In July 2016, Smith was named part of a class action lawsuit filed against WWE which alleged that wrestlers incurred traumatic brain injuries during their tenure and that the company concealed the risks of injury. The suit was litigated by attorney Konstantine Kyros, who has been involved in a number of other lawsuits against WWE.[22] After his death, the lawsuit was dismissed by US District Judge Vanessa Lynne Bryant in September 2018.[23]


On January 9, 2017, Smith died of a heart attack at his home in Greenup, Kentucky. A GoFundMe campaign that was set up by his mother for Smith's funeral stated that he had died "from complications from his WWF/WCW 22 year career” and that he had “been incapacitated for last several years.”[24] After his death, his lawyer reported that he had been found to have had chronic traumatic encephalopathy.[25]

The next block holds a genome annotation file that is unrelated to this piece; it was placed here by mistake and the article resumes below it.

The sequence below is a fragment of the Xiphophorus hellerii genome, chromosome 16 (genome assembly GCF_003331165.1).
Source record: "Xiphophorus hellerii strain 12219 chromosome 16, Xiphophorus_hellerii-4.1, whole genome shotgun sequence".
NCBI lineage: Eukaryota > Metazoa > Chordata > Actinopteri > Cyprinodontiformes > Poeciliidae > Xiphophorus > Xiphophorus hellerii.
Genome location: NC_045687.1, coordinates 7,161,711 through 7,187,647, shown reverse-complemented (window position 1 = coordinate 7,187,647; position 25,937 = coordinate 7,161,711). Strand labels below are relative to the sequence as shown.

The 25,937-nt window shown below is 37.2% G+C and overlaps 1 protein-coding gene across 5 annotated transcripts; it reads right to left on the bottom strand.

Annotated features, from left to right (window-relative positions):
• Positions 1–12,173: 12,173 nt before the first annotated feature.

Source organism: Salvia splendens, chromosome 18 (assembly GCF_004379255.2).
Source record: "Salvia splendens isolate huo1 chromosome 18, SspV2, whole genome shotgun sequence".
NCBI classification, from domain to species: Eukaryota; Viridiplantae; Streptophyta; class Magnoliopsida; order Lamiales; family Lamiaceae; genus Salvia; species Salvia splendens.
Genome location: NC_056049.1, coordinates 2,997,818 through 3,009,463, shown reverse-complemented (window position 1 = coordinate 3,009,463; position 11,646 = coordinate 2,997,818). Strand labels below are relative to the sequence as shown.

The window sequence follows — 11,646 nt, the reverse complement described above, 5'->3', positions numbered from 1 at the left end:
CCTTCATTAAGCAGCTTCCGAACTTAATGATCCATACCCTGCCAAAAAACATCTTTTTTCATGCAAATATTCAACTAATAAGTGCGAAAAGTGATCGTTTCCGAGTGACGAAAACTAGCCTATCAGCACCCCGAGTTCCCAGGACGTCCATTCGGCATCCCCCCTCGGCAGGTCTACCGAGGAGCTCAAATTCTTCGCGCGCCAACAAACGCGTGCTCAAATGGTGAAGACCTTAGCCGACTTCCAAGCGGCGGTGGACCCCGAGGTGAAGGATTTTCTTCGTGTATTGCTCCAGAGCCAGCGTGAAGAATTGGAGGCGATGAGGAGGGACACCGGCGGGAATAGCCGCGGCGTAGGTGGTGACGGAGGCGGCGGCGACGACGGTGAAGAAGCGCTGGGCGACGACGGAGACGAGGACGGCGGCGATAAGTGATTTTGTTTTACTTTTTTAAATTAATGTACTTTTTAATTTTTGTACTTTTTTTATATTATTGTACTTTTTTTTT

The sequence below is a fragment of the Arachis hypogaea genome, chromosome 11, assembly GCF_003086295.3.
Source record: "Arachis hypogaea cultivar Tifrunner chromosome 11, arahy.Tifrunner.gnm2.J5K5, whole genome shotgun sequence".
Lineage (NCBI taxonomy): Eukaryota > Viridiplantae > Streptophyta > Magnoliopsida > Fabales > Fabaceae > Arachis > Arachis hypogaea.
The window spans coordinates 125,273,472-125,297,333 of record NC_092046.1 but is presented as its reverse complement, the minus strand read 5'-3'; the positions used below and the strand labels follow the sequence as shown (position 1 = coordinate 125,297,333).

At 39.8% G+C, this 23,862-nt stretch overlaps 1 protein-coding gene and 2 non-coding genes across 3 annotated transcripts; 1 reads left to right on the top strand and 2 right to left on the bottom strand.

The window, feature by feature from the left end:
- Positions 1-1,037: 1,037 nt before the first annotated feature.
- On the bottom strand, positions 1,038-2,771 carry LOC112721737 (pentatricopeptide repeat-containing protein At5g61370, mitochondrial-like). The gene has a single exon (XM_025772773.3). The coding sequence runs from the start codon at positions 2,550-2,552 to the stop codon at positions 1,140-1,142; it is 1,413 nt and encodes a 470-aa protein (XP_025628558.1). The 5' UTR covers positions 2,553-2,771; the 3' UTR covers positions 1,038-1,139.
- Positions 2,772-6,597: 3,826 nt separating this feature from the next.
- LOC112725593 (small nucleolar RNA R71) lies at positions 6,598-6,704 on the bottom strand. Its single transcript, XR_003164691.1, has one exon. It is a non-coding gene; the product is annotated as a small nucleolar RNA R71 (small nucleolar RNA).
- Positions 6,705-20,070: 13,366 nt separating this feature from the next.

Championships and accomplishments


  1. ^ a b c "Feb 27 Wrestling Observer Newsletter". Wrestling Observer Newsletter. Retrieved 2012-02-22.
  2. ^ Oliver, Greg (2012-02-27). "Rex King: Not dead, but in pain". SLAM! Sports. Archived from the original on January 15, 2013. Retrieved 2012-08-30.((cite web)): CS1 maint: unfit URL (link)
  3. ^ Cawthon, Graham (16 January 2023). "Ring Results: 1987". The History of WWE.
  4. ^ a b c "NWA Pacific Northwest Tag Team Title History". Solie's Title Histories. Retrieved 2009-07-23.
  5. ^ a b "NWA Pacific Northwest Heavyweight Title History". Solie's Title Histories. Retrieved 2009-07-23.
  6. ^ a b "NWA Pacific Northwest Television Title History". Solie's Title Histories. Retrieved 2009-07-23.
  7. ^ a b c d "USWA World Tag Team Title History". Solie's Title Histories. Retrieved 2009-07-23.
  8. ^ a b "WWC World Tag Team Title History". Solie's Title Histories. Retrieved 2009-07-23.
  9. ^ Kamchen, Richard (2009-03-25). "Steve Doll fondly remembered". SLAM! Wrestling. Archived from the original on July 30, 2012. Retrieved 2009-07-19.((cite web)): CS1 maint: unfit URL (link)